One of the ways to take title to real estate in Florida is through a land trust. In general, a land trust has some benefits worth considering.
Benefits of a Land Trust
The primary benefit of a land trust in Florida is to provide confidentiality over your ownership of real estate. The county public records will show only the name of the trustee of the land trust–not the name of the beneficiary.
An additional benefit of a land trust is to shield yourself from liability stemming from the property. A tenant or party to a real estate transaction that has a cause of action against you stemming from the real estate would likely only be able to sue the land trust itself, not you as beneficiary of the trust.
Have multiple properties? Each property should be held in a separate land trust or LLC. If there is an issue with a tenant or a real estate transaction concerning the property, only the property in the specific land trust would be exposed to collection on a monetary judgment.
A small benefit to the confidentiality of ownership is that a potential creditor will not, at first glance, see that you own a beneficiary interest in the property. If someone is deciding whether it is worth filing a lawsuit against you, then they may not be able to account for your real estate ownership in their decision-making.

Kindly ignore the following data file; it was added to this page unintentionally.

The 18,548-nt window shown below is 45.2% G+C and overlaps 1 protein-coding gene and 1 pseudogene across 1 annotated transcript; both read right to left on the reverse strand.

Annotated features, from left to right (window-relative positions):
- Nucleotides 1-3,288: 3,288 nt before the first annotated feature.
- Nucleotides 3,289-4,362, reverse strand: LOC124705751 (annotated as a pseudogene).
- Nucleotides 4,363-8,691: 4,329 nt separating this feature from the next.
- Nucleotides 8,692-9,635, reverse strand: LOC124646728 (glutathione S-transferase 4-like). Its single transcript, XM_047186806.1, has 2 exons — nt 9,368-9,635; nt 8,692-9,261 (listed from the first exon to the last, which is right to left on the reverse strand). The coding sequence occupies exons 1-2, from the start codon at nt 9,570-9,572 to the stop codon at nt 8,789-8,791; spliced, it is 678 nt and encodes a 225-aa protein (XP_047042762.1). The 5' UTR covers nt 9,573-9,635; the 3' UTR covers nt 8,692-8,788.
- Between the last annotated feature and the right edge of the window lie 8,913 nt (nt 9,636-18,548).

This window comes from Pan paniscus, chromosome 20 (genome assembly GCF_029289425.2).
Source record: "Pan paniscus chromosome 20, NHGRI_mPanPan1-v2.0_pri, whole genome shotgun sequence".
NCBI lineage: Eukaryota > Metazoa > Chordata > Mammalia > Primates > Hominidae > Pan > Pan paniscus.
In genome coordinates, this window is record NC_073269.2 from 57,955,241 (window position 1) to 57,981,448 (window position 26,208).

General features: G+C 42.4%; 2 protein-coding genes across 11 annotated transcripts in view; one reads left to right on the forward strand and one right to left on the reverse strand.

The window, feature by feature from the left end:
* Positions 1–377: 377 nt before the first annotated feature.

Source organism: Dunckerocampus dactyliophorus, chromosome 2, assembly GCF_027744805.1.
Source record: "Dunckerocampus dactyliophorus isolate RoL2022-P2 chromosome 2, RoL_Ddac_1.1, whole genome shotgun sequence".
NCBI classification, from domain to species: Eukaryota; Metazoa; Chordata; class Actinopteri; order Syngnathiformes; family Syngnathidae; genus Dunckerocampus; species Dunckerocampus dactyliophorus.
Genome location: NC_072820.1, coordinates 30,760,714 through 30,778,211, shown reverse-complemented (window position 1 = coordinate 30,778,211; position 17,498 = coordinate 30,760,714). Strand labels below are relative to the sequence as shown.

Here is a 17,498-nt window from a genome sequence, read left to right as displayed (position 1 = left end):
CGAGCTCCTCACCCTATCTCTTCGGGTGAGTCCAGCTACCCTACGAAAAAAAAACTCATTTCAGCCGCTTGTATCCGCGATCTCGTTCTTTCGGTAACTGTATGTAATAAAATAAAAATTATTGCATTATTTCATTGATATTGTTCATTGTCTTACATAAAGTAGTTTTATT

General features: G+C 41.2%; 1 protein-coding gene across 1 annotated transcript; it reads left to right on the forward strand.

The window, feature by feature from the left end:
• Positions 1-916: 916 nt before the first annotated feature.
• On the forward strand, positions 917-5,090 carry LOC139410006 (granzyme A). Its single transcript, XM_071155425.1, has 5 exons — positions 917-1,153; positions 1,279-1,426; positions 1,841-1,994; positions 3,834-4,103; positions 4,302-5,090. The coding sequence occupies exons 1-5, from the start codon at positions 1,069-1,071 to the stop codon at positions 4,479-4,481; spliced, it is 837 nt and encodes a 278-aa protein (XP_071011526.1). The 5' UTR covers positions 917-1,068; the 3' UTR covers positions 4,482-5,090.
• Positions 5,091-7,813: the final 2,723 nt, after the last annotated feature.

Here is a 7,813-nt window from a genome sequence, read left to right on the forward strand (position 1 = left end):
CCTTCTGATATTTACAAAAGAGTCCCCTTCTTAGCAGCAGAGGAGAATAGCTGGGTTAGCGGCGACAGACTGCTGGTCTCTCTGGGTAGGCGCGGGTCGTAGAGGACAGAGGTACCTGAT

That being said, if someone obtains a monetary judgment against you, you will be required to disclose your beneficial interest in all trusts, including the land trust. And at that point, a land trust itself will not shield the asset.
Downsides to a Land Trust
Before you decide on putting your property into a land trust in Florida, you should consider the downsides.
First, if you have a tenant that doesn’t pay, you won’t be able to handle the eviction yourself. You’ll usually have to hire an eviction attorney to take care of it.
Secondly, you’ll need the trustee any time you engage in a real estate transaction, whether that be a rental agreement, property listing, permit applications, contracts, and so on. After all, it is the trustee of the land trust that owns the property. If the trustee is an attorney or CPA, then for each of those transactions you are paying for their time.
Some people mistakenly believe that a land trust provides personal asset protection. A land trust is a “self-settled” trust meaning that the person who establishes the trust is also the beneficiary of the trust. A beneficiary’s interest in a self-settled trusts, even if made irrevocable, are not protected from creditors. A land trust is not a good way to protect real estate from monetary judgment creditors.
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